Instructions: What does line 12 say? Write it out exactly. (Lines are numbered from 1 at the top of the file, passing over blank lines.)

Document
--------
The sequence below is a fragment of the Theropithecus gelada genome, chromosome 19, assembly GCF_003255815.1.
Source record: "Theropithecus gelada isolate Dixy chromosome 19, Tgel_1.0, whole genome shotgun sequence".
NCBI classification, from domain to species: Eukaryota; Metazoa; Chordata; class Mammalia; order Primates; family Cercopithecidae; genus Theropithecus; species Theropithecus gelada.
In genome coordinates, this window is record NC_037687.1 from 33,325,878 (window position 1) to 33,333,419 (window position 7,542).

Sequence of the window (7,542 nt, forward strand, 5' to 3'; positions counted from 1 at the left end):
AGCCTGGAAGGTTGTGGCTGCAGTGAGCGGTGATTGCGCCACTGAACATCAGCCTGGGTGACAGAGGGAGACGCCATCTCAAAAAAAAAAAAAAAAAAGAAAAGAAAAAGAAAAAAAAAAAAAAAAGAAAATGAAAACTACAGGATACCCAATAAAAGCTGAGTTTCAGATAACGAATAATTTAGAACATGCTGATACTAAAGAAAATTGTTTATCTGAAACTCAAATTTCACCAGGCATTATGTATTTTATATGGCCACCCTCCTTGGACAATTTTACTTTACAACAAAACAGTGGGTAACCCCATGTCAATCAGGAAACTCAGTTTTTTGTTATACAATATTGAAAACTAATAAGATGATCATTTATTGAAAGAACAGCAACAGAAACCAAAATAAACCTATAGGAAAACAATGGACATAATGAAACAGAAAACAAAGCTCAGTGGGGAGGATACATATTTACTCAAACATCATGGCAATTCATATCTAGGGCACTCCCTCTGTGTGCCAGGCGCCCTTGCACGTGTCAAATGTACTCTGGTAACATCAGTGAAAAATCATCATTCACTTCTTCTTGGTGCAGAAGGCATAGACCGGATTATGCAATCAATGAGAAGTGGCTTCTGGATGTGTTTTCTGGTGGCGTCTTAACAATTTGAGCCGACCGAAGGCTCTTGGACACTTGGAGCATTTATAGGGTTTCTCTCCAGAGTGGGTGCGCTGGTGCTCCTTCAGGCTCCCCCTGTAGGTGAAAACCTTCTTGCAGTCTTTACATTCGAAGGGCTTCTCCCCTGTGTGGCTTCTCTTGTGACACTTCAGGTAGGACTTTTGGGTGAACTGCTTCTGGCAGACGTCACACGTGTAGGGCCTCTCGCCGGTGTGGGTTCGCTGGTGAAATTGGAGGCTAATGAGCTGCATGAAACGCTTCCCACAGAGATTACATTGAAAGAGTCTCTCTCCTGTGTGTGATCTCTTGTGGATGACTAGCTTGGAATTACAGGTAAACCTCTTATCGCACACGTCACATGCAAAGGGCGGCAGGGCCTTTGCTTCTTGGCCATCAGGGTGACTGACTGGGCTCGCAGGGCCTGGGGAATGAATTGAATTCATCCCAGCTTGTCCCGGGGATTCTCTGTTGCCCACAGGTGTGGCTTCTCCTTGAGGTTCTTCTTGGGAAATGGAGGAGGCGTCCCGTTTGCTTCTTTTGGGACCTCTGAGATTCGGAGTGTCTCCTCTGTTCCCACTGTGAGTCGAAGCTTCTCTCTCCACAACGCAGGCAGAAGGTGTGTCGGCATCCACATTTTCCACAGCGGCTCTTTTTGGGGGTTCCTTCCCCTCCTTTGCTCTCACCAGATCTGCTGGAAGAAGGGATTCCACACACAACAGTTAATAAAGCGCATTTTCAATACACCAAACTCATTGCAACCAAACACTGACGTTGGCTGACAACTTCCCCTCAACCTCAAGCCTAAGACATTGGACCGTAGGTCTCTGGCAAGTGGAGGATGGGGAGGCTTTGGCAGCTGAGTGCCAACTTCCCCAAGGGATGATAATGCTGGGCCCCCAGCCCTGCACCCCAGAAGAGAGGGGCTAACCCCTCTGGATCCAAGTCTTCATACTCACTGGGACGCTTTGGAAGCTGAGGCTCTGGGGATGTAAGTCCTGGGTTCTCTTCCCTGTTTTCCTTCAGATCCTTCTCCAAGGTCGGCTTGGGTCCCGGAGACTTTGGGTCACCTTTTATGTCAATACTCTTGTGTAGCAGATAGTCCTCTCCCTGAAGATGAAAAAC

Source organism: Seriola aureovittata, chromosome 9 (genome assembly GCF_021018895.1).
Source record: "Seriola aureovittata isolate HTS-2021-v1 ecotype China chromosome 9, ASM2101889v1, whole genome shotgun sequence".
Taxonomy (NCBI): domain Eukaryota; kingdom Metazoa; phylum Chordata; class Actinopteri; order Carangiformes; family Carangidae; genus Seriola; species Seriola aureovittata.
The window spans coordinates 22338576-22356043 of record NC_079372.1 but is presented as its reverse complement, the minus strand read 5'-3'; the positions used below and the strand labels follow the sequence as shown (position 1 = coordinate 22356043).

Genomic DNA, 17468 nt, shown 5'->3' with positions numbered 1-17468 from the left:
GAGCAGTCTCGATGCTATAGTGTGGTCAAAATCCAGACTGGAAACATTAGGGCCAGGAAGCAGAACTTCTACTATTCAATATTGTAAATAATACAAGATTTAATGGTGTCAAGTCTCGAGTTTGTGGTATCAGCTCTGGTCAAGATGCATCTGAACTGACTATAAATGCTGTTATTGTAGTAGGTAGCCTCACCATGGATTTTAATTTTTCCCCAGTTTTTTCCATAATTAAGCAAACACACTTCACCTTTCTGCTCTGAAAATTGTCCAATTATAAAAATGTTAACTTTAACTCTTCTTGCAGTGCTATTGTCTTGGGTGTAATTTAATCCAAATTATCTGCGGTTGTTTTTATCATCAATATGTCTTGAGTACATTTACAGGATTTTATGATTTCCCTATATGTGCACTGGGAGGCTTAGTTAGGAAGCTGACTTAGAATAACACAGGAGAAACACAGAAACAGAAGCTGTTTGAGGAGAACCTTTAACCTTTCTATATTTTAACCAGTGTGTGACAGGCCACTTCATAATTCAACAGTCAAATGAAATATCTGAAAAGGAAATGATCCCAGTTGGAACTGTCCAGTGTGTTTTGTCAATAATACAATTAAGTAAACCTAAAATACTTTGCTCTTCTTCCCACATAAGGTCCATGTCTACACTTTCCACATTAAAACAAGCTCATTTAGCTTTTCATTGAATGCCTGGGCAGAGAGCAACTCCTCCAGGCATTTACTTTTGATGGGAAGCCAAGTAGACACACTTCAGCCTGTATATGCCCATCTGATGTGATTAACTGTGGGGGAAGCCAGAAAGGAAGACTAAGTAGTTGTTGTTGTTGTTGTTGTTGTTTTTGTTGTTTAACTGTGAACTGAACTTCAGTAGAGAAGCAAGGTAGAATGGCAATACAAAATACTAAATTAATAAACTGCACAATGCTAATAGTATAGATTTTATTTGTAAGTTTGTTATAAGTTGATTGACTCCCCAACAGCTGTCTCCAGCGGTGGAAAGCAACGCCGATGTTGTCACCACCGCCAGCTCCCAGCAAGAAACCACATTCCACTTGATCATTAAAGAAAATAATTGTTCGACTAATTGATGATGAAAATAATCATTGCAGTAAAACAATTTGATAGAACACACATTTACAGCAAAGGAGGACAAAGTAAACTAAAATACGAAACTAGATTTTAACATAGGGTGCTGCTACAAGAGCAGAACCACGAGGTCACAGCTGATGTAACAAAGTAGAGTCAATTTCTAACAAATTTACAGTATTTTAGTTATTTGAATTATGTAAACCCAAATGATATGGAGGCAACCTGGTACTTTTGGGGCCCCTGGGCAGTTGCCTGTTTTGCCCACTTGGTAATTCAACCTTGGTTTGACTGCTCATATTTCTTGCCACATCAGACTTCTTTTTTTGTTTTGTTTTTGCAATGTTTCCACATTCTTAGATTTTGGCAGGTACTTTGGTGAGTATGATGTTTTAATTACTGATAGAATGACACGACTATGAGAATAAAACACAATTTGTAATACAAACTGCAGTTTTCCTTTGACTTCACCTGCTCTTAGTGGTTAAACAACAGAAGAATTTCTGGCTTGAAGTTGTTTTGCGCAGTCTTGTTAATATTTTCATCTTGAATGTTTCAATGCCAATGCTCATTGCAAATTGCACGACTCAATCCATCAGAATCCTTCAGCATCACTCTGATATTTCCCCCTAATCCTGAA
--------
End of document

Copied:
GAGCAGTCTCGATGCTATAGTGTGGTCAAAATCCAGACTGGAAACATTAGGGCCAGGAAGCAGAACTTCTACTATTCAATATTGTAAATAATACAAGATTTAATGGTGTCAAGTCTCGAGTTTGTGGTATCAGCTCTGGTCAAGATGCATCTGAACTGACTATAAATGCTGTTATTGTAGTAGGTAGCCTCACCATGGATTTTAATTTTTCCCCAGTTTTTTCCATAATTAAGCAAACACACTTCACCTTTCTGCTCTGAAAATTGTCCAATTATAAAAATGTTAACTTTAACTCTTCTTGCAGTGCTATTGTCTTGGGTGTAATTTAATCCAAATTATCTGCGGTTGTTTTTATCATCAATATGTCTTGAGTACATTTACAGGATTTTATGATTTCCCTATATGTGCACTGGGAGGCTTAGTTAGGAAGCTGACTTAGAATAACACAGGAGAAACACAGAAACAGAAGCTGTTTGAGGAGAACCTTTAACCTTTCTATATTTTAACCAGTGTGTGACAGGCCACTTCATAATTCAACAGTCAAATGAAATATCTGAAAAGGAAATGATCCCAGTTGGAACTGTCCAGTGTGTTTTGTCAATAATACAATTAAGTAAACCTAAAATACTTTGCTCTTCTTCCCACATAAGGTCCATGTCTACACTTTCCACATTAAAACAAGCTCATTTAGCTTTTCATTGAATGCCTGGGCAGAGAGCAACTCCTCCAGGCATTTACTTTTGATGGGAAGCCAAGTAGACACACTTCAGCCTGTATATGCCCATCTGATGTGATTAACTGTGGGGGAAGCCAGAAAGGAAGACTAAGTAGTTGTTGTTGTTGTTGTTGTTGTTTTTGTTGTTTAACTGTGAACTGAACTTCAGTAGAGAAGCAAGGTAGAATGGCAATACAAAATACTAAATTAATAAACTGCACAATGCTAATAGTATAGATTTTATTTGTAAGTTTGTTATAAGTTGATTGACTCCCCAACAGCTGTCTCCAGCGGTGGAAAGCAACGCCGATGTTGTCACCACCGCCAGCTCCCAGCAAGAAACCACATTCCACTTGATCATTAAAGAAAATAATTGTTCGACTAATTGATGATGAAAATAATCATTGCAGTAAAACAATTTGATAGAACACACATTTACAGCAAAGGAGGACAAAGTAAACTAAAATACGAAACTAGATTTTAACATAGGGTGCTGCTACAAGAGCAGAACCACGAGGTCACAGCTGATGTAACAAAGTAGAGTCAATTTCTAACAAATTTACAGTATTTTAGTTATTTGAATTATGTAAACCCAAATGATATGGAGGCAACCTGGTACTTTTGGGGCCCCTGGGCAGTTGCCTGTTTTGCCCACTTGGTAATTCAACCTTGGTTTGACTGCTCATATTTCTTGCCACATCAGACTTCTTTTTTTGTTTTGTTTTTGCAATGTTTCCACATTCTTAGATTTTGGCAGGTACTTTGGTGAGTATGATGTTTTAATTACTGATAGAATGACACGACTATGAGAATAAAACACAATTTGTAATACAAACTGCAGTTTTCCTTTGACTTCACCTGCTCTTAGTGGTTAAACAACAGAAGAATTTCTGGCTTGAAGTTGTTTTGCGCAGTCTTGTTAATATTTTCATCTTGAATGTTTCAATGCCAATGCTCATTGCAAATTGCACGACTCAATCCATCAGAATCCTTCAGCATCACTCTGATATTTCCCCCTAATCCTGAA